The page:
Once upon a time, Liverpool were attempting to create "death by football."
One of Brendan Rodgers' most colourful soundbites, the then Liverpool manager was outlining a grand vision for his new team to pass the opposition into submission.
It was 2012 and it was Spain's model of possession-based football that ruled the European lands. La Roja had won back-to-back European Championships either side of the 2010 World Cup with a hypnotic passing game designed to squeeze the life out of opponents.
Spain's success - and Barcelona's at club level - saw the style become fashionable across the continent as diminutive playmakers were shoe-horned into teams in an attempt to copy and replicate the passing carousel provided by the flawless talents of Andres Iniesta, Xavi and co.
"When you’ve got the ball 65-70 per cent of the time it's a football death for the other team," said Rodgers in September 2012.
"We’re not at that stage yet, but that’s what we’ll get to. It’s death by football."
Such a methodology - despite its Spanish-fused success - has never tallied with Jurgen Klopp's masterplan. Certainly not at Liverpool.
In contrast, the Reds manager has always championed the full pelt. It's hell for leather, high octane, thrash-metal football.
It's become a cliche during Klopp near four-year stint as Liverpool manager, but his way of playing has broadly been boxed in that way given some his team's electric performances throughout his time on Merseyside.
Manchester City, Roma, Arsenal and Barcelona - to name just four - have all fallen victim to a turbo-charged Liverpool burst at various points of Klopp's reign.
The irrepressible, pressing machine is the default way under the German at Anfield, even if more pragmatic tweaks have occasionally been tailored to suit circumstance.
Klopp's tactical dogma differed from the en-vogue philosophies that dominated football at the turn of the decade.
"It is not my sport," he once said. "I don’t like winning with 80% possession. Sorry that is not enough for me. Fighting football, not serenity football, that is what I like."
The Reds boss developed and honed his way of playing under mentor Wolfgang Frank, whose penchant for pressing was said to have been adopted from legendary Italian coach Arrigo Sacchi.
As Klopp moved into the latest phase of his Liverpool team's development at the beginning of the season, the Reds chief spoke of the intensity he wanted to instil into his charges.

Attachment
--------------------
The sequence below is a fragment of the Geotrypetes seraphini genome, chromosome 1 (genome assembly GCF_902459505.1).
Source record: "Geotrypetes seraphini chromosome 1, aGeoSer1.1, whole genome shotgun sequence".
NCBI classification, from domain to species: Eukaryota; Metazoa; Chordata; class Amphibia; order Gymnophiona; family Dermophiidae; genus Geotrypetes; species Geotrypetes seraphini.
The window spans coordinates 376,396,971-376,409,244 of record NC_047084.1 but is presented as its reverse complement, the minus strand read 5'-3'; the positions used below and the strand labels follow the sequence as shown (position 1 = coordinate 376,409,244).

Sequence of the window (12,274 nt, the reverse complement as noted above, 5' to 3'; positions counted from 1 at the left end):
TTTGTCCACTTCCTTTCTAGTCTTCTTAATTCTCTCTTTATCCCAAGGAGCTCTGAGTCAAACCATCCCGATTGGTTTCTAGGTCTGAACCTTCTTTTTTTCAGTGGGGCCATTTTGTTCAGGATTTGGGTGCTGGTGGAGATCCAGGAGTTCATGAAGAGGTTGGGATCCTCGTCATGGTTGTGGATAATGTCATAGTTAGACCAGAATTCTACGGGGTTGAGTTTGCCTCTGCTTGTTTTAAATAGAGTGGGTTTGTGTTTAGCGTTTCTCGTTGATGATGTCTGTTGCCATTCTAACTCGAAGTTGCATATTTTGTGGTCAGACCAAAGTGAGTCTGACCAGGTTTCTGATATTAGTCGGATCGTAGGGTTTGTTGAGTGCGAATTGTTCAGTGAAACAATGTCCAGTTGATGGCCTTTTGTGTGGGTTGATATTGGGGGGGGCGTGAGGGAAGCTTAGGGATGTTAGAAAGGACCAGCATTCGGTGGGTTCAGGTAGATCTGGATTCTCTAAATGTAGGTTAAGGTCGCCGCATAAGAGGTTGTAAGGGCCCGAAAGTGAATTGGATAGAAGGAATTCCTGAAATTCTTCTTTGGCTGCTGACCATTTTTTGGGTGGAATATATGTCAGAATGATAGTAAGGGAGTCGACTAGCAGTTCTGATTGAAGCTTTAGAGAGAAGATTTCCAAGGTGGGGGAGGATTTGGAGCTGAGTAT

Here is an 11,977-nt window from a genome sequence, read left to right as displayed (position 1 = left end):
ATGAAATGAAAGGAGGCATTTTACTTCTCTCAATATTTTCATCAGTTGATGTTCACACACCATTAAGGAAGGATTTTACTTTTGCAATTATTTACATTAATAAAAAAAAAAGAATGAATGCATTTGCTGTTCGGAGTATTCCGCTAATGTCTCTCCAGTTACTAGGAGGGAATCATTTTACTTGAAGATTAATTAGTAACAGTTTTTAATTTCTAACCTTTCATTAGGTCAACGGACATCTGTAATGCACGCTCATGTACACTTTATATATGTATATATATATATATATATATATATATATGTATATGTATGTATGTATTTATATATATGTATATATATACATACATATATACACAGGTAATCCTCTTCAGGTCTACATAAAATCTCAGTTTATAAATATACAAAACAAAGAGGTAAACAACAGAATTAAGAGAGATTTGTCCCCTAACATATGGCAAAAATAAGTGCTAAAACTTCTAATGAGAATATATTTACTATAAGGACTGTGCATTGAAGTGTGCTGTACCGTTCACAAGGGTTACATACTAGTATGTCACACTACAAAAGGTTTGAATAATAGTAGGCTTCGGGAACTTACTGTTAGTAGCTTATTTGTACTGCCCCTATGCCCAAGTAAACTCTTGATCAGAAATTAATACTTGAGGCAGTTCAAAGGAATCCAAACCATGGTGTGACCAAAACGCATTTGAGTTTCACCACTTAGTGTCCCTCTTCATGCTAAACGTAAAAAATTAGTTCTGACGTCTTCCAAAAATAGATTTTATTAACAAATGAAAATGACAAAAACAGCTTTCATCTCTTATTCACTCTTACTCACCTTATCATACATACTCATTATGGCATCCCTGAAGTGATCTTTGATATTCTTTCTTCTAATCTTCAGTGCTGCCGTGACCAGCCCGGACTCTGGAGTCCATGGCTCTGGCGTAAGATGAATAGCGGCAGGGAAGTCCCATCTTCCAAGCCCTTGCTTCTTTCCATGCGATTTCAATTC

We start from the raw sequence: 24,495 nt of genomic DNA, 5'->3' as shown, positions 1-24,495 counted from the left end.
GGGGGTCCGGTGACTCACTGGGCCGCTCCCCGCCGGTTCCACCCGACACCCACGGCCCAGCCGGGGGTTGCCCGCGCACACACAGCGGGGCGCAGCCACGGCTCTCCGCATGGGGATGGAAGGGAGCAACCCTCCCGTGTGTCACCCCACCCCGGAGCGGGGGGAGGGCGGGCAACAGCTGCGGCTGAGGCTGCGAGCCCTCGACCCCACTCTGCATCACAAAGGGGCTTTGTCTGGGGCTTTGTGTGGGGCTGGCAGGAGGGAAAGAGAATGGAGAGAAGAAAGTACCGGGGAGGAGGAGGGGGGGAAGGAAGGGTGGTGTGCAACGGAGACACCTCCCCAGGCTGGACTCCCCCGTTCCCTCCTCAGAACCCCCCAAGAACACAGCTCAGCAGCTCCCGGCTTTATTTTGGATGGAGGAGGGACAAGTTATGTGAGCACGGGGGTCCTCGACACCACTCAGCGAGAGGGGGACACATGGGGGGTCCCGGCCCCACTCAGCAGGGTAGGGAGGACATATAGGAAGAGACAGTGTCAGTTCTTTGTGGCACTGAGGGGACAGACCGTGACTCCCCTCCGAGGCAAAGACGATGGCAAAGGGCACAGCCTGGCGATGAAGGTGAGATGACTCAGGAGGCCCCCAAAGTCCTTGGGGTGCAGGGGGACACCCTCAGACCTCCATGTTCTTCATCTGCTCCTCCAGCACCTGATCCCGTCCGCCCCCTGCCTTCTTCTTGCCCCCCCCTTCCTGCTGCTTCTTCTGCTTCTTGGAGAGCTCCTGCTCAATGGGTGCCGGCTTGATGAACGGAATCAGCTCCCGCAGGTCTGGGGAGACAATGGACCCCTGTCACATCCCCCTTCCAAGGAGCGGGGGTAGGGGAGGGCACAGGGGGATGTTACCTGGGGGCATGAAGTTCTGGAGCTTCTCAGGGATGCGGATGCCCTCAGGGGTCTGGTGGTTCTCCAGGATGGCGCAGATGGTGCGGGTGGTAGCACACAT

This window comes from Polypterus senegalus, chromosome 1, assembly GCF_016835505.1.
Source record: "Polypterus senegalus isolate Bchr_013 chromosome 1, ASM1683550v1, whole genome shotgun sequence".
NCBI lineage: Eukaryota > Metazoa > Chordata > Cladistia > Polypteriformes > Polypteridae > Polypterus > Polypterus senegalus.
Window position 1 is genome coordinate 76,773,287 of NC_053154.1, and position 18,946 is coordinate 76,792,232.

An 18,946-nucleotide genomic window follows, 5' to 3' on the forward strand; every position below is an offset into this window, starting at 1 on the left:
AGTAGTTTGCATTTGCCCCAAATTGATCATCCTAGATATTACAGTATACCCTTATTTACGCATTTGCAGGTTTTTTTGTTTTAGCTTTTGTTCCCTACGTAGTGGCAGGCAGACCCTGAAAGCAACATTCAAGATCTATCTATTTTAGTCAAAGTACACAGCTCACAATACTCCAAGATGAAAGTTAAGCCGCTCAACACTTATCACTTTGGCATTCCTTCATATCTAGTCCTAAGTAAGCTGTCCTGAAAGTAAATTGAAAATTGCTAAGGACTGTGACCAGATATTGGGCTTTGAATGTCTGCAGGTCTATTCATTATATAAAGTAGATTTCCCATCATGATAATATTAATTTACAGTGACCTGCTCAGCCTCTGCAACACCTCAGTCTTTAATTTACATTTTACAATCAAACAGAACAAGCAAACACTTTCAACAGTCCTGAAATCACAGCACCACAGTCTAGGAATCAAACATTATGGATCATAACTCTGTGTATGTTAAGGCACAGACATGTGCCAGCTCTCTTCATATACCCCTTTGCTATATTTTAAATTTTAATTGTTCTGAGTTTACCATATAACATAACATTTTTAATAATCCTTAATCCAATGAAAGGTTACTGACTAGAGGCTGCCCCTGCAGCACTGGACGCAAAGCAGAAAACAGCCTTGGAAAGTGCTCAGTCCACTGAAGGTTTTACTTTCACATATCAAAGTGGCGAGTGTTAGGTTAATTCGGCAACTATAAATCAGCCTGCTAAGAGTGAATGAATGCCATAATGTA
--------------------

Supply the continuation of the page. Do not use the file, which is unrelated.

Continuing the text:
"We want to be intense - more intense than other teams," he said. "There's not a competition for it, but it's a title you can win, to be the most intense team.
"That's what we want to be, however you want to measure that. If we are that and mixed with our quality and the potential that we have, it could be good football and successful football. That's the plan."
"The plan", it seems, is in perfect working order.
"I’ve never seen anything like what I saw at Anfield," admitted Arsenal midfielder Dani Ceballos, this week.
The Gunners star was hooked after an hour on August 24 after being dizzied and dazed by a Liverpool midfield who swarmed their visitors from the first minute.
A player steeped in the tiki-taka traditions of his Spanish homeland, the ball-playing Ceballos, who is on loan from Real Madrid, was left breathless by the suffocating red blurs he encountered in last month's 3-1 defeat.
"I haven’t seen a team that plays better, that presses like them, the way the fans carry them along," he conceded.
"They take the air from you. You spend so much time defending and when you want to do something with the ball, when you want to breathe, they’re back on top of you. They’re very well-drilled."
Such claims will be exactly what Klopp has set out to hear from opposition footballers at Anfield since he moved to Merseyside in October 2015.
This, he might feel, is his tactical panorama in full view for all.
So far, it's been enough to move the European champions two points clear at the summit of English football as the Reds hunt down a first league title in 30 years.
Death by football? Not anymore. Klopp's style is aiming to make his Liverpool team immortals.